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Strategic Alternatives Available to the Organization

By:   •  Research Paper  •  1,038 Words  •  December 6, 2009  •  1,910 Views

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Essay title: Strategic Alternatives Available to the Organization

Strategic Alternatives Available to the Organization

First, we want Nike to play a role in effecting positive, systemic change in working conditions within our industries. If our efforts lead to a workplace oasis -- one solitary and shining example in a desert of poor conditions -- then we’ve not succeeded. Even if that single shining example were to exist (and we’re not claiming it does), we’ve learned that positive changes won’t last unless the landscape changes. Our challenge is to work with the industry and our contract manufacturers to collectively address these systemic non-compliance issues that our data so highlight. This is one of the key reasons we made the decision to disclose our supply base; we believe this could encourage other companies to do the same. Our belief is that in disclosing, the industry will find ways to better share knowledge and learnings. This, in turn, will facilitate the building of further partnership approaches that are built on best practice and gradually lead us to standard codes, standard approaches to monitoring, standard reporting and standard parameters for transparency. It’s our belief that for market forces to enable responsible competitiveness, consumers must be able to reward brands and suppliers using fact-based information. Compliance efforts need to be optimized, made affordable and demonstrate real return if better working conditions are to become widespread. Disclosure of our supply chain is done in an effort to jump-start disclosure and collaboration throughout the industry and support efforts towards that final goal of market forces, providing the tipping point for the mainstreaming of best practice.

Second, we want to create innovative and sustainable products. We live to innovate -- it’s who we are. When our corporate responsibility initiatives begin leading us to new product development, it brings a new energy to our efforts. Whole divisions in our company open up to the prospects. Eyebrows are raised. There are results already: We’re finding ways to eliminate the toxic chemicals commonly used in making products and materials and teams are creating business models for generating revenue from ground-up old shoes; designers are developing products made of recycled polyester or organic cotton.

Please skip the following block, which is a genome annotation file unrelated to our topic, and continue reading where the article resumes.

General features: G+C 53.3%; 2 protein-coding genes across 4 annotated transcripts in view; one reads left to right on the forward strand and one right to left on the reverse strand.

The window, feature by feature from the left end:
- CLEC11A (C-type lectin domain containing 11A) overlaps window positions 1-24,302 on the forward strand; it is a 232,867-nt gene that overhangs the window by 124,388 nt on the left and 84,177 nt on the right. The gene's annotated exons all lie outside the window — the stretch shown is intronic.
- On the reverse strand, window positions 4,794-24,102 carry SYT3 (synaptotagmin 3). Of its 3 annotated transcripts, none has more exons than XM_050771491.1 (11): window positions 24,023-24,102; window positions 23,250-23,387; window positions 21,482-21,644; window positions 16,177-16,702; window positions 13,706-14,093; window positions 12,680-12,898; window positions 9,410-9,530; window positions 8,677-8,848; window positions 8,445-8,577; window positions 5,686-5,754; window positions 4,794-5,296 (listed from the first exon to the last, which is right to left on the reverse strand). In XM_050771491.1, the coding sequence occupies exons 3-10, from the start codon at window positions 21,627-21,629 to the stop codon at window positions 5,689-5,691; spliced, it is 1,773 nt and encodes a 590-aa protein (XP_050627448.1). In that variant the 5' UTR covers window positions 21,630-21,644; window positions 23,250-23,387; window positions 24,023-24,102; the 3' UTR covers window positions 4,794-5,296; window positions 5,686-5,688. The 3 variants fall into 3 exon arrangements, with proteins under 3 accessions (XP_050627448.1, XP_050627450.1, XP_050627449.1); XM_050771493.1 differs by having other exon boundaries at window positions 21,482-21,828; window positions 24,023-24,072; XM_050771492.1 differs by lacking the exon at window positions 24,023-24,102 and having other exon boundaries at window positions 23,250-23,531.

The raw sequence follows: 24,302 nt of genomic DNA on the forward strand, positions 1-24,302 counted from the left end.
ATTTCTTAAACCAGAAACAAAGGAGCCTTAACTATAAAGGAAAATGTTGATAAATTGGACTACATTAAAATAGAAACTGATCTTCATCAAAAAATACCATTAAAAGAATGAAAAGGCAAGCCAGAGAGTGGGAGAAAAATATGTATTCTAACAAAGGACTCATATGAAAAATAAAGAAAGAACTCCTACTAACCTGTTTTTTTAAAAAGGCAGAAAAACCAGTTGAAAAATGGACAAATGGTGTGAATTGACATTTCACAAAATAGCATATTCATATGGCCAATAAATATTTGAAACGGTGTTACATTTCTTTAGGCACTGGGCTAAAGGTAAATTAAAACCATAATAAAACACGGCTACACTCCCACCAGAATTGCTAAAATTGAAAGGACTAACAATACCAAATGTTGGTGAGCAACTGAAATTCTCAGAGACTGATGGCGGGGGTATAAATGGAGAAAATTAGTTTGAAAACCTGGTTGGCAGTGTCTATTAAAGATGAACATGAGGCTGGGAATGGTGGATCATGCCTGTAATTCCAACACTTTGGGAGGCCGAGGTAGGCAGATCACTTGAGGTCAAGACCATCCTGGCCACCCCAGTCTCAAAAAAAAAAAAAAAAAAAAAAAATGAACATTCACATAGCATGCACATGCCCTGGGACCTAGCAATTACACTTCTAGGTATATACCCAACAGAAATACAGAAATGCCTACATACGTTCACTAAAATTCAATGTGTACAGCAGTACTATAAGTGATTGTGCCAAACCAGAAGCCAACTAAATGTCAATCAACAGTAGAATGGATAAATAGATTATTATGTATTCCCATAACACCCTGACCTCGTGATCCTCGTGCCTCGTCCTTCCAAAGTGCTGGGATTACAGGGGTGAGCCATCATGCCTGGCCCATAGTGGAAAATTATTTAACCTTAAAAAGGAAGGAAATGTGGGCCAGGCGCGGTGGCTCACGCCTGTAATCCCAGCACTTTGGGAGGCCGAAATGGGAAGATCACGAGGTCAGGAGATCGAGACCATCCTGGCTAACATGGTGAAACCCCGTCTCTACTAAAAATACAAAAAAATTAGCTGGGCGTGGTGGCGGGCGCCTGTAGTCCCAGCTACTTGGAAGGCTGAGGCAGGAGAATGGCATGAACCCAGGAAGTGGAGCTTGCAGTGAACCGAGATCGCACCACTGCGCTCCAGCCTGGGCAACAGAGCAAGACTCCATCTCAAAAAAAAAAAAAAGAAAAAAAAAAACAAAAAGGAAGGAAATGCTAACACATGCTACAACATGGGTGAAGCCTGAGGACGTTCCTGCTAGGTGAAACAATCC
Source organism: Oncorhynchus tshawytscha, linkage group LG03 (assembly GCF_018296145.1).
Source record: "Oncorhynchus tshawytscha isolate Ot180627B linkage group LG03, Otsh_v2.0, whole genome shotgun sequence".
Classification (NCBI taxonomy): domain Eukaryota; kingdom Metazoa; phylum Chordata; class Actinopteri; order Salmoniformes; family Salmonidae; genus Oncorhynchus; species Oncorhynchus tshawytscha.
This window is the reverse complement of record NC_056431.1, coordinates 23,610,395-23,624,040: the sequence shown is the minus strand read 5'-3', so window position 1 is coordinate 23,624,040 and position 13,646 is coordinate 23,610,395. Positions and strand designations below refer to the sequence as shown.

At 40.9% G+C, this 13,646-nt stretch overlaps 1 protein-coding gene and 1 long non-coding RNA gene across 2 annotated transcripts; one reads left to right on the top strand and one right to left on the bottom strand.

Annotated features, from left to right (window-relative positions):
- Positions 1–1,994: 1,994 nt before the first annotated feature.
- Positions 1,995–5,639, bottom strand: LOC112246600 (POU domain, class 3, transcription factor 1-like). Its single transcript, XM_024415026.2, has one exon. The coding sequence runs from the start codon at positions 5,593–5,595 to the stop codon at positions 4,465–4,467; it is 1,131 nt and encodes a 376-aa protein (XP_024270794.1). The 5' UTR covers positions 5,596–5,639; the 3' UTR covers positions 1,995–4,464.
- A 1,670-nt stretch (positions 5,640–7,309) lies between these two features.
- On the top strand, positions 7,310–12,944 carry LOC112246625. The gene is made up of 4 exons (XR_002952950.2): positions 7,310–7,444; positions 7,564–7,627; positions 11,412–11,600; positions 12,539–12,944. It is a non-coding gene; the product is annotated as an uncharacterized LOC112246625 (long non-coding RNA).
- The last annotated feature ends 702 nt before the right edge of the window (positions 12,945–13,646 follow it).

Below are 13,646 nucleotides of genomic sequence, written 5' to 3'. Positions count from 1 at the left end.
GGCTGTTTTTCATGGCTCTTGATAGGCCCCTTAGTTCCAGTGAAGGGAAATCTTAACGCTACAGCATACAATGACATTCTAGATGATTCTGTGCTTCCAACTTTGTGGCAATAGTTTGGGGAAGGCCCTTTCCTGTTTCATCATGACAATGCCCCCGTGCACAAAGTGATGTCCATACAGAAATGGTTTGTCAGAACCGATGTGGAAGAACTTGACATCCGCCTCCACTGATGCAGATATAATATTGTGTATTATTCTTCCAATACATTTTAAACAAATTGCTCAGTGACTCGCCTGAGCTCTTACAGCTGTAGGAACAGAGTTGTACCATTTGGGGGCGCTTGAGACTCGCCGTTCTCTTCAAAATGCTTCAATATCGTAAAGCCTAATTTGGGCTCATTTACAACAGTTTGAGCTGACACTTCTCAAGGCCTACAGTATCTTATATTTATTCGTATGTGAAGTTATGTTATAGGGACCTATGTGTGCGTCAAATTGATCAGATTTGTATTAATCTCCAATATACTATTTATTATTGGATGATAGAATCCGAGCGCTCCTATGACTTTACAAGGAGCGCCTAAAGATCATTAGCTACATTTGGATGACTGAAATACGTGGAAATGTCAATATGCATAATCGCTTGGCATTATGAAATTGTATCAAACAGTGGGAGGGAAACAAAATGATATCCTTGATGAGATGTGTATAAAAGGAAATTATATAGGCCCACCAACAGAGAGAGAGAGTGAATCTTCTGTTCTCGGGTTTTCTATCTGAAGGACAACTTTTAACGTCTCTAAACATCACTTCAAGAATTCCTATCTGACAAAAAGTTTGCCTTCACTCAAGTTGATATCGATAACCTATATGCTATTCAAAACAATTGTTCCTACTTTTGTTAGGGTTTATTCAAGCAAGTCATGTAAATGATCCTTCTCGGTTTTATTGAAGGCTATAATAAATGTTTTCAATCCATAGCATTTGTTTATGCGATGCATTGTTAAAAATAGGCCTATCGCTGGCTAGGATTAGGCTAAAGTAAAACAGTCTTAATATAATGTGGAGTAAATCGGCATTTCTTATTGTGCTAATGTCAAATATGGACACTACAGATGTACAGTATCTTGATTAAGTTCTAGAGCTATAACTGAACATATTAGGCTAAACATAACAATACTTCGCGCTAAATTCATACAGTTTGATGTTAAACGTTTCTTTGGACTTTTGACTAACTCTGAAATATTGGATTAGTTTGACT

Third, we believe young people should have the right to sport and physical activity. For us, this is deeply intuitive. We see real value in physical fitness, and can see its direct impact on mental and physical health. We see value in competition and in teamwork; the lessons gained on fields of play, the ones gained alongside trusted teammates, apply at work. We see value in the hard physical work of those sports that require us to surprise ourselves with new sources of energy and stamina. Sport matters to us, for all sorts of reasons, not the least of which is pure joy. Our efforts to engage young people in sport and physical activity has pushed us in new directions and has helped us see sport as a tool for positive social change. It can be a method of breaking down cultural barriers, or bringing people together on the proverbial level playing field.

Pros and Cons of these Alternatives

See above –

We believe that a strong corporate responsibility effort will be good for business. It helps us deliver value to our five core stakeholder groups: consumers, shareholders, business partners, employees and the community. It will help us build our capacity to achieve supply chain excellence, deliver superior and innovative products and deepen our relationship with consumers. It’s why our sourcing managers are beginning to bring corporate responsibility data into their decisions about which factories merit an increase, or a decrease, in production orders; it’s also why our corporate responsibility staff is spending time identifying future risks and opportunities for the company and why they are calculating the return on our social and environmental investments. We understand that a well-managed company must reflect the society in which it operates, and it is through these social relationships that we will continue to evolve our efforts in years to come.

Which Alternative to choose? How to implement the alternative? How to control the alternative?

Nike is establishing a norm of

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